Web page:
The purpose of project identification is to develop a preliminary proposal for the most appropriate set of interventions and course of action, within specific time and budget frames, to address a specific development goal in a particular region or setting. Investment ideas can arise from many sources and contexts. They can originate from a country’s sector plan, programme or strategy, as follow-up of an existing project or from priorities identified in a multi-stakeholder sector or local development dialogue. Identification involves:
- A review of alternative approaches or options for addressing a set of development problems and opportunities;
- The definition of project objectives and scope of work at the degree of detail necessary to justify commitment of the resources for detailed formulation and respective preparatory studies; and
- The identification of the major issues that must be tackled and the questions to be addressed before a project based on the concept can be implemented.
Sufficient information on project options must be gathered to enable the government and financing agencies to select a priority project and reach agreements among stakeholders on arrangements for preparation work, including setting up steering committees or national preparation teams. The results of identification work should be summarized in a report, project brief or concept document, the format of which will depend upon the government’s and/or financing agencies’ requirements.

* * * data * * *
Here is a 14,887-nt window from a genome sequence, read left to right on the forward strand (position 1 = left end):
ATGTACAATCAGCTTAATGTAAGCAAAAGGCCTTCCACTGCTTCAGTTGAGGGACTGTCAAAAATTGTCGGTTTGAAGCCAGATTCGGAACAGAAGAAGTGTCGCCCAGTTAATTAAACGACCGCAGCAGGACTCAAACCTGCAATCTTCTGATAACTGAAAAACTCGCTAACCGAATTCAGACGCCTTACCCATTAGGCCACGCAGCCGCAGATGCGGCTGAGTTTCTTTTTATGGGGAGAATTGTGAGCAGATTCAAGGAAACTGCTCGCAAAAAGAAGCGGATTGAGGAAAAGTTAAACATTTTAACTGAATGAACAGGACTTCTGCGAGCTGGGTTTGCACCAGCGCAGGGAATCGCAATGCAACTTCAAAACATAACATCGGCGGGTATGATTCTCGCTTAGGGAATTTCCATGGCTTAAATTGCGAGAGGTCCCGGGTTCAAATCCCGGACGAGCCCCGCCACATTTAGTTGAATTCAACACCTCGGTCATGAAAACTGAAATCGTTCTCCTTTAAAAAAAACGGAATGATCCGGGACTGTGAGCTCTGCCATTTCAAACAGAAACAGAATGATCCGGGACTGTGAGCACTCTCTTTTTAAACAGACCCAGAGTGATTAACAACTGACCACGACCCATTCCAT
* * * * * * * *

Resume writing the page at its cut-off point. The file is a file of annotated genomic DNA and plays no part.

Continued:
Why Project identification matters?
Good identification is critical to project success. If there is insufficient focus on expected results, or if the potential of the most viable concepts has been overlooked at the identification phase, there is little prospect that they will be retrieved at a later stage, when the emphasis shifts from examining options to elaborating the details of a specific proposal. It can be costly and difficult to abort or radically revise a concept once preparation is underway. Pressure to proceed rapidly with project formulation, which can come from both governments and financing institutions, can lead to settling quickly on a specific concept before sufficient evidence has been assembled to confirm its validity. Many design-related problems encountered during implementation are the result of poor diagnosis of constraints, overly ambitious targets, time schedules and productivity projections, and insufficient scrutiny of political buy-in for the concept and institutional capacity issues. Consultation and involvement of stakeholders at the identification stage is essential to ensure appropriate concept selection and increase prospects for successful implementation and – ultimately – sustainability. Concept consideration needs to focus clearly on expected results and these should determine the appropriate interventions. In practice, concepts often start with ideas for interventions, and it is important to rapidly focus the view on expected result. Project ideas may arise from national strategies or plans, emerging needs or findings from evidence based analysis, evaluation findings and opportunities for scaling up.
Major Steps in Identification
Major steps in identification, many of which will be pursued concurrently in the identification process, are:
- Review of the national and sectoral analyses, plans and priorities of both the government and the potential financing agency – for overall context and to identify overall goals and outcomes to pursue;
- Social analysis – understanding the socio-economic context, and examining the dynamics of rural livelihoods, social diversity and gender in the context of agriculture and rural development;